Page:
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The Dead Doll

by Sola Saar

 

 

I was back in Los Angeles at my mother’s house and very pregnant with my first child.

My younger sister Katrina already had twenty-six children.

She seated several baby dolls at the dining table, then placed tiny sauce bowls and teacups in front of each of them. Katrina put Marissa, a doll she’d been carrying around everywhere for seven years, in a high chair on my right. With her tangled black curls and exaggerated eye makeup drawn on with a thick black Sharpie, Marissa looked like a deranged version of me, a junkie child beauty pageant star whose blank stare evoked more than her manufacturers had originally intended. She taunted me with her permanently raised arms.

My sister began this tribe of dolls when she first discovered medical reality television at fifteen. While she liked shows focused on obesity or various deformities, “The Birthing Channel” was her favorite. It was a channel entirely devoted to playing live births, 24 hours a day. Her addiction to this channel vexed my artist mother, but to me it seemed reasonable for someone whose autism diagnosis allowed her to create a world entirely of her own obsessions. It was one I sometimes envied. The gruesome videos only bothered me when she watched them in the living room.

After school, she’d sit on the couch dunking cookies into her milk, transfixed by the endless loop of women giving birth. The shows were very theatric. Operatic music played as sweaty women wept through their contractions, cat hissing sounded as they lashed out at the nurses, and triumphant trombones blared when they finally pushed out lumps of unformed reddish flesh. I always wanted to look away when walking by, discomfited by people not only abandoning their privacy, but turning it into melodrama, but Katrina liked to dwell in their intimacy. She’d pause the television at the exact moment when the baby disconnected from its mother and run back to her room, leaving us with a still of the parturition.

One night I heard loud groaning noises coming from her room and, feeling concerned, opened the door to check on her. When I entered she was sitting in bed with a doll under her shirt, legs spread, crying murderously as I asked her what she was doing. She held up a bald beige doll with one hand on its head and the other on its bottom and said, “This is my son, Xavier.” She lay back, sweating from her performance, and cradled the thing in a towel.

The next morning, Xavier was at the breakfast table sitting next to Katrina. When asked about the “doll,” she frowned and told the family, “Xavier is not a doll. He just has alopecia and severe growth failure,” as though if he weren’t tiny and bald, we might mistake him for human.

Over the next eight years, she had fifteen more doll-children from the same process and adopted eleven others from around the world. She said she was inspired by a television special on Angelina Jolie.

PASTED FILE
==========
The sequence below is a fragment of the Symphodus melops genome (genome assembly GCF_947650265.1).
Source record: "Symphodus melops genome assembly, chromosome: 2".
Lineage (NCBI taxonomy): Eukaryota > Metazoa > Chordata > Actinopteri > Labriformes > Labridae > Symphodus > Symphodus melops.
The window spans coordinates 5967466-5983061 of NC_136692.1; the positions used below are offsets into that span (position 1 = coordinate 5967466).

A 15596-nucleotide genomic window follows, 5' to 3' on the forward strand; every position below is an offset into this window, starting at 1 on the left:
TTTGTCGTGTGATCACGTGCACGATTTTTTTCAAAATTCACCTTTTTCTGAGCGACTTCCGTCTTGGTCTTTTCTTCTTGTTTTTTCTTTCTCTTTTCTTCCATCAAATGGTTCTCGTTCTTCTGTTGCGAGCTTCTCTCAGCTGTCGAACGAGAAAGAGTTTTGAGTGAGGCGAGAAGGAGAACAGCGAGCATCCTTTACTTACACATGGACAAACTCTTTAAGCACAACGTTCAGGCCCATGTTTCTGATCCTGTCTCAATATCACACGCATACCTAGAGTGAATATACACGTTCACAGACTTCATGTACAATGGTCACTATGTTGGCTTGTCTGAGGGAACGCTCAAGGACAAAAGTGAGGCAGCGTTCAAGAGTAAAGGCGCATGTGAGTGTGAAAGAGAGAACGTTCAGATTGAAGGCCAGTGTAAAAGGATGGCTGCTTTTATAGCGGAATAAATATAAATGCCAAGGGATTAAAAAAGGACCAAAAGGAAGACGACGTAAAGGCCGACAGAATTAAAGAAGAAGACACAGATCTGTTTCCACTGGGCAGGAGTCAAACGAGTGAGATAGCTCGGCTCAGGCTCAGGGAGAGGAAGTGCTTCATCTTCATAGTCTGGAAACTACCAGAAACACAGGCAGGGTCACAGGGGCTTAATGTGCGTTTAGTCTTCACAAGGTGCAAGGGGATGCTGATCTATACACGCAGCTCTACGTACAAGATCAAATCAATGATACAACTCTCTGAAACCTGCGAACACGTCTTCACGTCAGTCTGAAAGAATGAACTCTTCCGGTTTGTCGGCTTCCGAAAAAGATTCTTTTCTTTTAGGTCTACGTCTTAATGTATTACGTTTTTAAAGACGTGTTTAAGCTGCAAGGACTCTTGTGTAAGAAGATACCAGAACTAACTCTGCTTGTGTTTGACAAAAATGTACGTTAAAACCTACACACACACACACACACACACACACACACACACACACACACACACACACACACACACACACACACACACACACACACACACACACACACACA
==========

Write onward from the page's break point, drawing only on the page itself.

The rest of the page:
I had recently gotten a job teaching English at a high school far, far away.

I was home this week because my mother wanted to throw me a baby shower. I told her I’d only been to one baby shower and it had made me anxious. She told me I probably wasn’t eating enough meat.

I stared at my empty bowl and scraped the morsels of oatmeal from the dolls’ tiny saucers. I could only hold down bland food in the morning. My sister had left the dishes for me to wash and retreated back to her room. She’d taken all her dolls except Marissa, who remained in the high chair with oatmeal on her face.

I walked over to her, feeling a need to stroke her matted hair, touch her soft eyelashes. Squeezing her head, I remembered my sister would strap her into a car seat, on top of a heap of her other dolls, and leave them there in the hot sun. I pulled Marissa up by her hair to hold her and her head popped off. I looked down at her body, still stuck in the high chair. Frantically, I tried to screw Marissa’s head back on, believing I could easily reattach it, but it was too loose, and would not affix. I peered down the hollow trunk of her body. Some part had been lost, and her head would only stay on if I sat her in a certain position and leaned it against the back of the chair. I let her rest there and hoped my sister would figure out how to snap it back into place.

“Vera, I need to talk to you,” my mother said, suddenly appearing behind me.

I flinched. “I was just cleaning,” I said, turning around. She stood there in a slinky nightgown with her hair tied up in a silk scarf.

“What are you wearing tomorrow? I know you’ve given up a little since you’ve been pregnant, but no sweatpants at the shower.” I looked down at my black-and-white sweatpants, which had food stains on them.

“I have a dress,” I said.

“Don’t wear black.”

“It’s yellow,” I said. “What are you doing today?”

“I have to take your sister to therapy,” she groaned. “In the valley. Did you ask your husband for a recommendation that’s a little closer?”

“I forgot to,” I said. “He’ll be here Saturday. Why don’t you ask him then?”

She unraveled her scarf and let out her frizzed ringlets. My mother was half- black and half-German, although with her olive skin and green eyes she was usually mistaken for being Latina or sometimes Jewish. I had inherited her hair and my father’s Icelandic complexion, one shade above albino.

“Another thing you might want to think about is that when I got pregnant with you, I was petite, like you. So I had a horrible labor that lasted nine hours.”

“Okay.”

“And I did an entirely natural birth. No drugs,” she added, almost bragging. “I wouldn’t recommend it though, for a first born. I didn’t suffer for your sister, even with her giant head!”